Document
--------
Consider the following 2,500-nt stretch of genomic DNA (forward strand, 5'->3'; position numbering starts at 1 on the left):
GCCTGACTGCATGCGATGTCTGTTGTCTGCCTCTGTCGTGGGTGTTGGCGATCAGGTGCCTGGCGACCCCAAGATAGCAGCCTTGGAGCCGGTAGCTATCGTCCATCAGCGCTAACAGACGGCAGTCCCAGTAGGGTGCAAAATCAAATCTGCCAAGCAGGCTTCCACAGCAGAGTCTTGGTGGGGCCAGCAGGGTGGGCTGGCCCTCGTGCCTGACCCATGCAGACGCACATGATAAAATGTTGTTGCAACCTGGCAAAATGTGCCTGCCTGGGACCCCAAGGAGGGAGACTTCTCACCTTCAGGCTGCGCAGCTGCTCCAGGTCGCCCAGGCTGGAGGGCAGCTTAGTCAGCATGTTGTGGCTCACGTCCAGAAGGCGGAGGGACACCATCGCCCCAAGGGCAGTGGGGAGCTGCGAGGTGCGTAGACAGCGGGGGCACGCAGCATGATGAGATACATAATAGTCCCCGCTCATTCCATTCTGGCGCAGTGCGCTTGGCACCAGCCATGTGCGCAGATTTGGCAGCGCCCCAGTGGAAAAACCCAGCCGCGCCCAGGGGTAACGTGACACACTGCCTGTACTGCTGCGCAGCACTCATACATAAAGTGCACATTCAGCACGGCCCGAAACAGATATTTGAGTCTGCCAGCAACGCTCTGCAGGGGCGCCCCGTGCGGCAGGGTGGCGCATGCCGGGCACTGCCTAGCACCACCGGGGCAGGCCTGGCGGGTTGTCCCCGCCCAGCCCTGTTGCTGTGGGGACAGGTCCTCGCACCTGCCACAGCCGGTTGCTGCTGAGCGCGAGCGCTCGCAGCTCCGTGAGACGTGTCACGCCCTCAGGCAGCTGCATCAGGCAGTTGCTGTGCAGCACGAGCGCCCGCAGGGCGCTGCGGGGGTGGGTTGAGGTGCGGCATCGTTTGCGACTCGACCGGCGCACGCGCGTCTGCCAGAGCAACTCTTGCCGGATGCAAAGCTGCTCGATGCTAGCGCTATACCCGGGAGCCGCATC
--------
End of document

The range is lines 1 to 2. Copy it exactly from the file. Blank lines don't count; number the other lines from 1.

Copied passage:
Consider the following 2,500-nt stretch of genomic DNA (forward strand, 5'->3'; position numbering starts at 1 on the left):
GCCTGACTGCATGCGATGTCTGTTGTCTGCCTCTGTCGTGGGTGTTGGCGATCAGGTGCCTGGCGACCCCAAGATAGCAGCCTTGGAGCCGGTAGCTATCGTCCATCAGCGCTAACAGACGGCAGTCCCAGTAGGGTGCAAAATCAAATCTGCCAAGCAGGCTTCCACAGCAGAGTCTTGGTGGGGCCAGCAGGGTGGGCTGGCCCTCGTGCCTGACCCATGCAGACGCACATGATAAAATGTTGTTGCAACCTGGCAAAATGTGCCTGCCTGGGACCCCAAGGAGGGAGACTTCTCACCTTCAGGCTGCGCAGCTGCTCCAGGTCGCCCAGGCTGGAGGGCAGCTTAGTCAGCATGTTGTGGCTCACGTCCAGAAGGCGGAGGGACACCATCGCCCCAAGGGCAGTGGGGAGCTGCGAGGTGCGTAGACAGCGGGGGCACGCAGCATGATGAGATACATAATAGTCCCCGCTCATTCCATTCTGGCGCAGTGCGCTTGGCACCAGCCATGTGCGCAGATTTGGCAGCGCCCCAGTGGAAAAACCCAGCCGCGCCCAGGGGTAACGTGACACACTGCCTGTACTGCTGCGCAGCACTCATACATAAAGTGCACATTCAGCACGGCCCGAAACAGATATTTGAGTCTGCCAGCAACGCTCTGCAGGGGCGCCCCGTGCGGCAGGGTGGCGCATGCCGGGCACTGCCTAGCACCACCGGGGCAGGCCTGGCGGGTTGTCCCCGCCCAGCCCTGTTGCTGTGGGGACAGGTCCTCGCACCTGCCACAGCCGGTTGCTGCTGAGCGCGAGCGCTCGCAGCTCCGTGAGACGTGTCACGCCCTCAGGCAGCTGCATCAGGCAGTTGCTGTGCAGCACGAGCGCCCGCAGGGCGCTGCGGGGGTGGGTTGAGGTGCGGCATCGTTTGCGACTCGACCGGCGCACGCGCGTCTGCCAGAGCAACTCTTGCCGGATGCAAAGCTGCTCGATGCTAGCGCTATACCCGGGAGCCGCATC